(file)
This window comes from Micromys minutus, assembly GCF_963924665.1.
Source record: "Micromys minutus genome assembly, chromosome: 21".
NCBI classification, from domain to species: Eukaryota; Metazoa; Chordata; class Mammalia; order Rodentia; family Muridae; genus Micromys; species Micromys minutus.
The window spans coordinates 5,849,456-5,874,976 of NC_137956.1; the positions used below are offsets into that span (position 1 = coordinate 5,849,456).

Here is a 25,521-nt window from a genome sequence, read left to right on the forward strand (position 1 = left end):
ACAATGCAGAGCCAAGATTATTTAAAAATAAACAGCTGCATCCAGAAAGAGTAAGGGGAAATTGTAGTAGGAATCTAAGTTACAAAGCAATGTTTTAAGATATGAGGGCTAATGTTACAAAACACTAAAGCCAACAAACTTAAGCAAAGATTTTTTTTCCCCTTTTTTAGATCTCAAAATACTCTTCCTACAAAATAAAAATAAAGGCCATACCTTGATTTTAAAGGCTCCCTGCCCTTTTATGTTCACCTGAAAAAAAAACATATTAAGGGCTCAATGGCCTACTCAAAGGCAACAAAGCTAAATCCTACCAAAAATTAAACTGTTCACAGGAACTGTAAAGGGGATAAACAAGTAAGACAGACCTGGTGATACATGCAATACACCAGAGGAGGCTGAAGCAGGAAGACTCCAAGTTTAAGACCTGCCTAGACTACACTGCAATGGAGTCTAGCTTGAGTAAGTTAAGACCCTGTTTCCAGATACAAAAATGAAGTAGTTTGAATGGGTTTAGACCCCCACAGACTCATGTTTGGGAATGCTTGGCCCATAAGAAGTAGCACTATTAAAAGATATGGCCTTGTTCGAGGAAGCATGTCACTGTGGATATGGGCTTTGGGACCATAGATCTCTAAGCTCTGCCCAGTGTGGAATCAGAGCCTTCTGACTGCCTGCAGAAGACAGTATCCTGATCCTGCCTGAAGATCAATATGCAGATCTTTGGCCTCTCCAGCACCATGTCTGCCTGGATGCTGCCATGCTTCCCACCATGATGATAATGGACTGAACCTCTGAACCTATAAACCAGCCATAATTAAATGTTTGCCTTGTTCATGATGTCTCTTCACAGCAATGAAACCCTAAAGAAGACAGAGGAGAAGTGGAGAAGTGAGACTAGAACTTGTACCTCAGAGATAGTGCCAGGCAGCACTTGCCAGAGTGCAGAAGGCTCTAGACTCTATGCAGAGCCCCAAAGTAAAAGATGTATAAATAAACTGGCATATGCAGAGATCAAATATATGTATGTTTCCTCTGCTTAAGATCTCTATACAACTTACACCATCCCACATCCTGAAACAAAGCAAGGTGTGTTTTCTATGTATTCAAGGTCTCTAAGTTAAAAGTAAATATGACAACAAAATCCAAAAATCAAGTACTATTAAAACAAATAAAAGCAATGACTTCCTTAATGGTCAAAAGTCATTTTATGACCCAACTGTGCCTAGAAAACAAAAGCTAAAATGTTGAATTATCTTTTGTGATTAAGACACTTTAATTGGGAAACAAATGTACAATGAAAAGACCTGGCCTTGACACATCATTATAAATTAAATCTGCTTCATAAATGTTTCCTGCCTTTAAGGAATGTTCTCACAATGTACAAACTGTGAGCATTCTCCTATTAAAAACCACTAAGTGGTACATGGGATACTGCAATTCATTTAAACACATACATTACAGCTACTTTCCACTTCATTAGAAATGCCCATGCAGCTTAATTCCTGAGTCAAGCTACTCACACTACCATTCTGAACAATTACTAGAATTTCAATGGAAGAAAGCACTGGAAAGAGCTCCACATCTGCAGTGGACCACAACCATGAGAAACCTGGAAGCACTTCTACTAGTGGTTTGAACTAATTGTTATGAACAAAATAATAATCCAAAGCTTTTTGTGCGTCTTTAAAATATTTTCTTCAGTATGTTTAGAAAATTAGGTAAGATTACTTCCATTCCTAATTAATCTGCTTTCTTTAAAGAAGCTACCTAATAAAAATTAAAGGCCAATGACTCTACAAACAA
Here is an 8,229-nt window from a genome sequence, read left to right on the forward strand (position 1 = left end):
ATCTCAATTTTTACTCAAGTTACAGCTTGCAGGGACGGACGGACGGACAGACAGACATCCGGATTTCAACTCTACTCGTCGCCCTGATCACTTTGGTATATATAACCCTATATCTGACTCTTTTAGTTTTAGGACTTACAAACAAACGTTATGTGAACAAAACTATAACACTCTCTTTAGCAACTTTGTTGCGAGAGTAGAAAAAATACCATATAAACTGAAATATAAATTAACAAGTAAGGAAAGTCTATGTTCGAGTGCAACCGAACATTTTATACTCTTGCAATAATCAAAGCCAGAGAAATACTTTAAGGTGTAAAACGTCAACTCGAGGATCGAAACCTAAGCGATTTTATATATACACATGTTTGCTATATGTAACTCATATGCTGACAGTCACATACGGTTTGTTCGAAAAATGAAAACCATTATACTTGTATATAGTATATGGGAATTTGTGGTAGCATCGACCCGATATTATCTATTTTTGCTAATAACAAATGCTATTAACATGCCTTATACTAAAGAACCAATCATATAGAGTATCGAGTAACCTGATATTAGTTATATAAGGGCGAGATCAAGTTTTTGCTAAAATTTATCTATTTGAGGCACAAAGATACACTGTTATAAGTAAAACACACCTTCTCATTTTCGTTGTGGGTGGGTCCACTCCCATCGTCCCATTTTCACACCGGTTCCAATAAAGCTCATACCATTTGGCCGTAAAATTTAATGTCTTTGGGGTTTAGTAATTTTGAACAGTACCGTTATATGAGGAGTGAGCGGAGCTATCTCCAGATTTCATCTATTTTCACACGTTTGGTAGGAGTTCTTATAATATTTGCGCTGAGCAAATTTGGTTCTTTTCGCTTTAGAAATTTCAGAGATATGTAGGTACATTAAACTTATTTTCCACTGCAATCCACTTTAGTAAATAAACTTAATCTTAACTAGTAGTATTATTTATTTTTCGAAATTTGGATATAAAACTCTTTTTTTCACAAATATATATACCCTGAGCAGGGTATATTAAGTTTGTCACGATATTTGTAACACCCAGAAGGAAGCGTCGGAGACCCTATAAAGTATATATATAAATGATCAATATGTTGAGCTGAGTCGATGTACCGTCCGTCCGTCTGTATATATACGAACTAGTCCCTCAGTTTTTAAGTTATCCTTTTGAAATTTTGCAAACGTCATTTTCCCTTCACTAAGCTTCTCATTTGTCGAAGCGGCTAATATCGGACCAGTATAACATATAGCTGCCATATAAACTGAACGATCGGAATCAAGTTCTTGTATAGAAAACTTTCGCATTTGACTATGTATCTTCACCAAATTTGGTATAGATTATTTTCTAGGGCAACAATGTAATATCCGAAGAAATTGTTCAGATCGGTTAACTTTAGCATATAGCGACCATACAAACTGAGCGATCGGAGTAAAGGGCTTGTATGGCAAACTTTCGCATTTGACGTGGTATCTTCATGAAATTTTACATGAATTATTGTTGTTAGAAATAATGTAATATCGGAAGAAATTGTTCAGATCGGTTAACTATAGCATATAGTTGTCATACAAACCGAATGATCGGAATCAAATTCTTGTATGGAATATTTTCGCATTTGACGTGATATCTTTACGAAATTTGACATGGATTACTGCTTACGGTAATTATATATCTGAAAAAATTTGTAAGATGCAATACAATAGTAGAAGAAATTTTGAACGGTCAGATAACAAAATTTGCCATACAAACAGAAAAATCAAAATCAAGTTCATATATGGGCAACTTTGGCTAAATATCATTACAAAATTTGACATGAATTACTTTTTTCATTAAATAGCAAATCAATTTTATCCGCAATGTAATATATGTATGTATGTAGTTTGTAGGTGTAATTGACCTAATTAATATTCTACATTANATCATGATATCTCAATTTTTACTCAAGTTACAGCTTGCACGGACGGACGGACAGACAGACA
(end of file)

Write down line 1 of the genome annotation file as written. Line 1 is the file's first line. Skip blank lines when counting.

This window comes from Micromys minutus, assembly GCF_963924665.1.